Compared to the relative pinprick scale of our humble solar system, the Milky Way is huge. NASA previously estimated that the galaxy spans about 100,000 light-years across, and at 6 trillion miles a light-year, we’re talking virtually unimaginable breadth. But try to stretch your mind just a little bit further—new research suggesting that the galaxy may be 50,000 light-years bigger than once theorized.
This new insight all comes down to a thin strand of stars called the Monoceros Ring, which scientists discovered in 2002 surrounding the outer-reaches of the Milky Way, reports Irene Klotz over at Discovery News. At first, the identifying team suspected that the ring to be “a tidal debris stream” left over from the remnants of a neighboring dwarf galaxy. But a debate soon emerged over whether it is in fact a part of our galaxy’s disk.
New analysis of data collected by the Sloan Digital Sky Survey measuring the brightness and distance of stars on the edge of the Milky Way is sure to add more fuel to the dispute. It showed, according to Klotz, “that the fringe of the disk is puckered into ridges and grooves of stars, like corrugated cardboard.”
She and colleagues suspect that a dwarf galaxy may have plunged through the disk of the Milky Way, setting off ripples, like a pebble falling into a pond.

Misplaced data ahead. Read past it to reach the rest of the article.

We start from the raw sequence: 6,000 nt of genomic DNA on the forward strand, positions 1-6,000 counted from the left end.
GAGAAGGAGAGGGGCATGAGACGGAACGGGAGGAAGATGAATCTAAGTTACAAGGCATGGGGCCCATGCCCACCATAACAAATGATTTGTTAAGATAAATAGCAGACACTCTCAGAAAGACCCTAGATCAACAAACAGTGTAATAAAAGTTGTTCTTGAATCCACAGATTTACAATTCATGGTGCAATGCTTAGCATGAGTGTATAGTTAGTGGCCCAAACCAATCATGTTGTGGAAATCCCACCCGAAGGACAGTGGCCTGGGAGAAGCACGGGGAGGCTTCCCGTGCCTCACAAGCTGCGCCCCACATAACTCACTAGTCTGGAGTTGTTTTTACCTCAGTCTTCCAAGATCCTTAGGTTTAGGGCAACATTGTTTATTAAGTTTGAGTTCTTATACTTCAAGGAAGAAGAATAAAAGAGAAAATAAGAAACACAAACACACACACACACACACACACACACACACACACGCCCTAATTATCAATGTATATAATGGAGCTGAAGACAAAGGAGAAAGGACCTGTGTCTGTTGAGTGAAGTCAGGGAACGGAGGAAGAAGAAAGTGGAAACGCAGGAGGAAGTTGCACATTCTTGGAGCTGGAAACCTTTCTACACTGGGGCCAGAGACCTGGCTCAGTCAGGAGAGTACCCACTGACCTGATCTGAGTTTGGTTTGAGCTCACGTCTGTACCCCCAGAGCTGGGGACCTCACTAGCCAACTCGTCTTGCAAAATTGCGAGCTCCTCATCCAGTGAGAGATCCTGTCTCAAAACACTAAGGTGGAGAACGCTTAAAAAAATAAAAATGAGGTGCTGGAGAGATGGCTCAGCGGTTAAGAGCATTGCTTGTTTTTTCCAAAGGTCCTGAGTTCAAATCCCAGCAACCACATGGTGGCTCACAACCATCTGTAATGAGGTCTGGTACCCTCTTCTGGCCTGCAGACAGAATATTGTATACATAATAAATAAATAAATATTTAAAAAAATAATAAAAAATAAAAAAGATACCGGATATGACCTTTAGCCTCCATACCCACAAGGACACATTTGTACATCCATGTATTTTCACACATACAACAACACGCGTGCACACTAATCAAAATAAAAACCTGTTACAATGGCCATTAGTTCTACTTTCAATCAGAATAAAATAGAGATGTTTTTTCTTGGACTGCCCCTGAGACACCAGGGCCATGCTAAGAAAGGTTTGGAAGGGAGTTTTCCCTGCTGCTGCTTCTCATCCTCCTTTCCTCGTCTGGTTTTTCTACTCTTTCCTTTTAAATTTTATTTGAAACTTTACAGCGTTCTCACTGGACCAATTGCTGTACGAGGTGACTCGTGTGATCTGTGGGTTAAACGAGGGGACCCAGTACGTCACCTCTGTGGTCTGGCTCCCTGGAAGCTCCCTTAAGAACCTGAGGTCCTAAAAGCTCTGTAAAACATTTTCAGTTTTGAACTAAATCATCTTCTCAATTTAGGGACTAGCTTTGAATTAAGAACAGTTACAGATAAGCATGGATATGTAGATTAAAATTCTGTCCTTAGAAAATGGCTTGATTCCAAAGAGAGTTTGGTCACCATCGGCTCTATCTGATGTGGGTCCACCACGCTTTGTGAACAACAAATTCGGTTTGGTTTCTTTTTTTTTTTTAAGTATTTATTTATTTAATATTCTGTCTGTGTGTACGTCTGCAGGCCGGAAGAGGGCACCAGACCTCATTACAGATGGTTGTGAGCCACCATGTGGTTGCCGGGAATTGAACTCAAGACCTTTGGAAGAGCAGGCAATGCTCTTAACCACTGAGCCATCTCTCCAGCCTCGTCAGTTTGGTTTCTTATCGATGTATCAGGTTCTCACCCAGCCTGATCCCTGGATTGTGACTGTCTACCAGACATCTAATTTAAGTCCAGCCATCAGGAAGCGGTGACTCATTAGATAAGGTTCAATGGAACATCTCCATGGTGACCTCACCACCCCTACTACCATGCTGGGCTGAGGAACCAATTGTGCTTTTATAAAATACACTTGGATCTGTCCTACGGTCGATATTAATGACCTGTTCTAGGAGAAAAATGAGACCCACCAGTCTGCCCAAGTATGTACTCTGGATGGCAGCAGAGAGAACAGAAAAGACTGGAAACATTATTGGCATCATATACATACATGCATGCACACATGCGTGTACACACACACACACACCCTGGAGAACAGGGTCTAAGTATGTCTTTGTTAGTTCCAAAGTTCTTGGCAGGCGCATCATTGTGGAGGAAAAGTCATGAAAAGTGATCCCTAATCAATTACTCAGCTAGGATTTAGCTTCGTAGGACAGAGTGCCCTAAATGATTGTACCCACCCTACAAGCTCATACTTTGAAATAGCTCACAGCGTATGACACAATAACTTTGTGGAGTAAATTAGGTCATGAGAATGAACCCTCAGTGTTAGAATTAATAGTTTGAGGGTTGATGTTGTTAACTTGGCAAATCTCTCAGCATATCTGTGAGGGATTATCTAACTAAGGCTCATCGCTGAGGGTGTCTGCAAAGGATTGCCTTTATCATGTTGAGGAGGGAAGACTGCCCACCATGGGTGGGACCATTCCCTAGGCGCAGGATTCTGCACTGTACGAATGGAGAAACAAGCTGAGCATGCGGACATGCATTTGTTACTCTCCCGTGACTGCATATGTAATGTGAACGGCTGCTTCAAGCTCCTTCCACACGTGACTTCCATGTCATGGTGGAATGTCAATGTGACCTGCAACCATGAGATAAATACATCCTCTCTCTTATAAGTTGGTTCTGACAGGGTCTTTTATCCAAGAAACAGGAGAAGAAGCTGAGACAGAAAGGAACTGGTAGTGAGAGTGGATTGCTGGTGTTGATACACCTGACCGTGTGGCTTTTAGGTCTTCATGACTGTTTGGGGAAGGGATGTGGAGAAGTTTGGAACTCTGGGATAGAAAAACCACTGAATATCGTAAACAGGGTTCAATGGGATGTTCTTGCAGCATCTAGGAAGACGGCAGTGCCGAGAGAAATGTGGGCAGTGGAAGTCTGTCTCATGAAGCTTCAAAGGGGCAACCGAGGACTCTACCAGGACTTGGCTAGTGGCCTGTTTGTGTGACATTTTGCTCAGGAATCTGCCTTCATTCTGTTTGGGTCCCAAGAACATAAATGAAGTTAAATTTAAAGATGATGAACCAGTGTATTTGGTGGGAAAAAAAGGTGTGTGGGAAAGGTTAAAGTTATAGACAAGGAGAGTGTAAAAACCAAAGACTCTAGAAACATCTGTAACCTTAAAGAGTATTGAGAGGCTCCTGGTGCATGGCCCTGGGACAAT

Intruder galaxies also may have set up spiral wave patterns that later trigger star formation in the gas along waves, leading to spiral arms in galaxies.
Newberg, who was also involved in the discovery of the Monoceros Ring, came upon the new information while searching for evidence that the star stream is actually not part of the galaxy. Finding evidence to the opposite surprised her—and means that, if the theory she reached along with her colleagues is right, the scale of the Milky Way may be 50 percent bigger than current estimates.
The research is set to be published this week in the Astrophysical Journal, but astronomers are already hoping that 3D, higher-resolution images of the ring of stars will provide further and more conclusive information. Using Europe’s Gaia telescope, they’ll also be investigating another string of stars beyond the Monoceros filiment. Should that ring also belong to our galaxy, the Milky Way’s measurements will grow even larger.